Poppy seeds add a pleasant nutty taste and aroma to baked goods.

Poppy Seeds

What are Poppy Seeds?

Poppy seeds are small, oval shaped, nutritious oilseeds obtained from the opium poppy (Papaver somniferum L)  capsule. Their pleasant nutty taste and aroma make them suitable for baked goods such as bread rolls, cakes, cookies and biscuits.1

Several varieties of poppy seeds are known such as white, yellow, brown, blue and black. They contain small amounts of morphine alkaloids, such as morphine (18.6 mg/kg) and codeine (2.3 mg/kg).2 They can be found commercially in the following forms:

  • Hulled and dehulled seeds
  • Oil
  • Flour
  • Meal


Poppy seeds are ancient oilseeds thought to have originated in the Mediterranean area. They were first cultivated in the first century AD and used in bread making. Then, the seeds spread by the Roman Empire and its use in food production further developed in Europe.3

Currently, poppy seeds are produced mainly in Turkey and China. In the US, growing opium poppies is banned. However, importation of poppy seeds is permitted.4


Poppy seeds perform several functions in baked goods such as:

  • Flavor: provide a rich nutty flavor, may be intensified by toasting
  • Aroma: provide a mild nutty aroma
  • Texture: contributes a crunchy texture
  • Fat replacer: the seed oil can be used as a fat replacer
  • Flour enhancer: the flour may be used as a partial substitute for wheat flour
  • Thickenner: crushed seed are used to thicken fillings


Composition of per 100 grams:5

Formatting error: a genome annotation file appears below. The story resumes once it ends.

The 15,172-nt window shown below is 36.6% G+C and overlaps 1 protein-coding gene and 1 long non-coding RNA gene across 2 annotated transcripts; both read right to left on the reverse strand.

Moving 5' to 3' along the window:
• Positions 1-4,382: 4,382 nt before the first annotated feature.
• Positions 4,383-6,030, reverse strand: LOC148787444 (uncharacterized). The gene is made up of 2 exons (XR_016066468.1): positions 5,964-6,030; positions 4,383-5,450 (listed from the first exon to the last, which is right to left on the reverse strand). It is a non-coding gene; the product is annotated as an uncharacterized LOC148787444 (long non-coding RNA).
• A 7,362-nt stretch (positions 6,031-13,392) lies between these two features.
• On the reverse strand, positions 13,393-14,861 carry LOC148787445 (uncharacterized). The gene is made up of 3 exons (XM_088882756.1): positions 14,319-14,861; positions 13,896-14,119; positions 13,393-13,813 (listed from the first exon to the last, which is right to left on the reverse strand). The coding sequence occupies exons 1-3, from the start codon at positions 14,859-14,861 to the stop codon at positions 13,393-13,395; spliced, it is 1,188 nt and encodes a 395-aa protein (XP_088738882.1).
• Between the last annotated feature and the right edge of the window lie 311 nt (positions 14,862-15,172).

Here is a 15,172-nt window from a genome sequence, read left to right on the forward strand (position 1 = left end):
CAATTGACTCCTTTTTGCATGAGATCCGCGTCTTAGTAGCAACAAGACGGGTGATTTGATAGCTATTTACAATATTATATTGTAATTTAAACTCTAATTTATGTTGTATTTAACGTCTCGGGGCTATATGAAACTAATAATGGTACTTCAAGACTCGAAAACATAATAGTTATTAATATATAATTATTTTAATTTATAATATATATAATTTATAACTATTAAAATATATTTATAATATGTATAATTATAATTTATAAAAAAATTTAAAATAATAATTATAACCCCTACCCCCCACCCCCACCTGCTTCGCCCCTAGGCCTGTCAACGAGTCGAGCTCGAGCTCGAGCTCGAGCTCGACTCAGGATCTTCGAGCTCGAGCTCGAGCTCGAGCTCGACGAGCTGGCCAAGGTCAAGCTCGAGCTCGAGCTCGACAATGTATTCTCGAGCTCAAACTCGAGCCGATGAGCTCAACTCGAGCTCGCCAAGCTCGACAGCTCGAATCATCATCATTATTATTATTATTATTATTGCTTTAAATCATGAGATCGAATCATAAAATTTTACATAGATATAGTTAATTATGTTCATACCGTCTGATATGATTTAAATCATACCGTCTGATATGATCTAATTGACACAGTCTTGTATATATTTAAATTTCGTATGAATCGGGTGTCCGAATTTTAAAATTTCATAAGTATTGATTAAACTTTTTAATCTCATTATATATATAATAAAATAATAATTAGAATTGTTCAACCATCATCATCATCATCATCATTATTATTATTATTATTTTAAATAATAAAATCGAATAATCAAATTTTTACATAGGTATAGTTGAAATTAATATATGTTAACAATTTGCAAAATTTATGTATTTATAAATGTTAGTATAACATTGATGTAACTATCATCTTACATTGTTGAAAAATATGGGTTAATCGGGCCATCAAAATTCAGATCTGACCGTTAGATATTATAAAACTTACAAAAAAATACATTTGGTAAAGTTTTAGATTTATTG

Component Grams
Water 5.95
Carbohydrates 28.13
Protein 17.99
Fat 41.56
Ash 6.37

Poppy seeds are a good source of carbohydrates, minerals and essential amino acids. Also, they are a good source of essential fatty acids, linoleic and oleic acid, as well as known for their role in reducing incidence of heart disease and protecting against some cancers.1,2,7

Alkaloids, morphine and codeine content are insignificant when consumed appropriately. However, over-consumption may cause serious adverse health effects.2

Commercial production

The first step in manufacturing poppy seed derivatives is hot water washing (60°C /140°F ) for a long  time to remove the morphine and other alkaloids from the seed.2

  • Meal: obtained from crushing the seeds6
  • Oil: obtained using cold-pressing followed by rendering through sun exposure6
  • Flour: obtained from defatted poppy seed meal, through a similar process of size and humidity reduction6


Poppy seeds are commonly used as toppings for bread, rolls, cookies, cakes and other baked goods. They are also used in traditional foods like “Hamantashen” a jewish pastry, “ kolache” a traditional czech sweet bun and several German yeast breads.7

Some considerations  when cooking with poppy seeds:2,7

  • Washing: reduces residual alkaloids that may still be present in the seed.
  • Grinding: reduces residual alkaloids and releases part of the oil.
  • Baking: cooking at high temperatures of about 135-220°C (275-428°F) for complete degradation of residual alkaloids and enhancing of the pleasant nutty tones.
  • Storage: ground poppy seeds must be refrigerated to retard rancidity due to its high oil content.

FDA regulations

Poppy seeds are generally recognized as safe (GRAS) by the FDA.2


  1. Caballero, B. Encyclopedia of food sciences and nutrition. 2nd ed., Academic Press, 2003, pp. 5465-5477.
  2. Dasgupta, A. Critical Issues in Alcohol and Drugs of Abuse Testing. 2nd ed., Academic Press, 2019, pp. 449-460.
  3. Bernáth, J. Poppy: The Genus Papaver. 4th ed., Taylor & Francis, 2006, pp. 1-5.
  4. Dasgupta, A. A health educator’s guide to understanding drugs of abuse testing. 1st ed., Jones & Bartlett Learning, 2011, p. 136.
  5. U.S. Department of Agriculture, Agricultural Research Service. FoodData Central, 1 March 2019. https://fdc.nal.usda.gov/fdc-app.html#/food-details/171330/nutrients. Accessed 2 June 2020.
  6. Panda, H. Handbook on spices and condiments (cultivation, processing and extraction).1st ed., Asia Pacific Business Press Inc., 2010.
  7. Small, Ernest. Top 100 Food Plants: The World’s Most Important Culinary Crops. 1st ed., CRC Research Press, 2012, pp. 435-440.

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